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AC GEO - Member Bio-Sketches


Catherine Constable is a professor of geophysics in Scripps’s Cecil H. and Ida M. Green Institute of Geophysics and Planetary Physics .  Constable’s research is concerned with Earth’s magnetic field. She is particularly interested in decadal to million year variations in the geomagnetic field and how the changing structure of the magnetic field and events like geomagnetic reversals can inform scientists about processes in Earth’s deep interior. Constable also uses recent satellite magnetic field observations to study the electrical conductivity of Earth’s mantle. She is an active proponent of the development of databases and cyberinfrastructure allowing electronic access to paleomagnetic and rock magnetic data and an author on more than 80 peer-reviewed scientific articles. (Term Expires: 2017)


Dr. Dixon is a Professor of Anthropology (Archaeology) and Director, Maxwell Museum of Anthropology at the University of New Mexico. His areas of research include Arctic archeology, Paleoindian archeology, Quaternary paleoecology, high altitude - high latitude adaptations, museum studies. (Term Expires: 2017)


After graduating from the University of British Columbia and doing a 9 month post-doc at the University of Rhode Island, Dr. Falkowski was hired at the Brookhaven National Laboratory as staff scientist in the newly formed Oceanographic and Atmospheric Sciences Division where he developed the field of environmental biophysics. In 1998, he moved his research group to Rutgers University. In 2007, Dr. Falkowski was elected to the National Academy of Science for my research on the global carbon cycle.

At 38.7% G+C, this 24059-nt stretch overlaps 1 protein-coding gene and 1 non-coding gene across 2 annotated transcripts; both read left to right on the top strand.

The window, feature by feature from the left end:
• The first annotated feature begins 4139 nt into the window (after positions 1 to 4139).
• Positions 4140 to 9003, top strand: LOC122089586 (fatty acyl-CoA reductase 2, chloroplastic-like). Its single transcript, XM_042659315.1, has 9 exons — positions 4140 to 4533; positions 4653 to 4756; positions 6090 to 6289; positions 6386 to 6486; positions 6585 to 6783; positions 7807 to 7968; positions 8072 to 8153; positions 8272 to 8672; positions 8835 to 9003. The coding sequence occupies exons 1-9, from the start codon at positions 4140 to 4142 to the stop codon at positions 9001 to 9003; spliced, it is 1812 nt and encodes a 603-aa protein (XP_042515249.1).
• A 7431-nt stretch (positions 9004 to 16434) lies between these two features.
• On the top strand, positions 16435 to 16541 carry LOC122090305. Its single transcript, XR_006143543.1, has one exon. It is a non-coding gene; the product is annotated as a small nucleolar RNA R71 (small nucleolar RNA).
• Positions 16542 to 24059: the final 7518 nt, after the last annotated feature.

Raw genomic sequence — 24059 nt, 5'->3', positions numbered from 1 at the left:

Dr. Falkowski's research interests are focused on three areas - origins of life, how electron transfer reactions are mediated, and how organisms transformed the geochemistry of Earth. In the evolution of Earth, microbes became a major force in transforming this planet to make it habitable for animals, including humans. He seeks to understand the basic chemical reactions that enabled microbes to transform Earth's goechemistry. He work at the molecular level of proteins and fundamental chemical reactions of minerals, and the global scale of how this planet came to have oxygen as the second most abundant gas. His main interest is understanding how these kinds of processes have transformed our planet and may evolve on planetary bodies in our solar system and on extra-solar planets. (Term Expires: 2019)


Dr. Fine’s research focuses on understanding the role of the ocean in climate change occurring on time scales of up to decades. It involves understanding the physical processes that influence the capacity of the ocean to take up atmospheric constituents, such as carbon-dioxide a greenhouse gas, and oxygen which ventilates the ocean. (Term Expires: 2017)


Jose D. Fuentes is a professor on Meteorology at Penn State University. His research focuses on the processes controlling emissions, atmospheric transport, and chemical transformations of hydrocarbon compounds. Field studies focus of the oxidation of hydrocarbons and the formation of oxidants and secondary organic aerosols. Currently, he is the atmospheric sciences editor of Eos (the American Geophysical Union weekly periodical). Also, he serves an associate editor of the journal Agricultural and Forest Meteorology. (Term Expires: 2018)


Greg Hakim is the Chair of Atmospheric Sciences, and works to understand what the climate is doing now and will do in the future by reconstructing what it did in the past. To do this, he combs through the historical record for those sparse and noisy proxies of the state of the climate at different times. With those proxies, he is able to get view into the past far beyond the instrumented record, which goes back only about 150 years. Additionally, he also builds models to describe dynamic weather events, such as cyclones and hurricanes. With James Holton, he is the author of An Introduction to Dynamic Meteorology, now in its fifth edition. (Term Expires: 2018)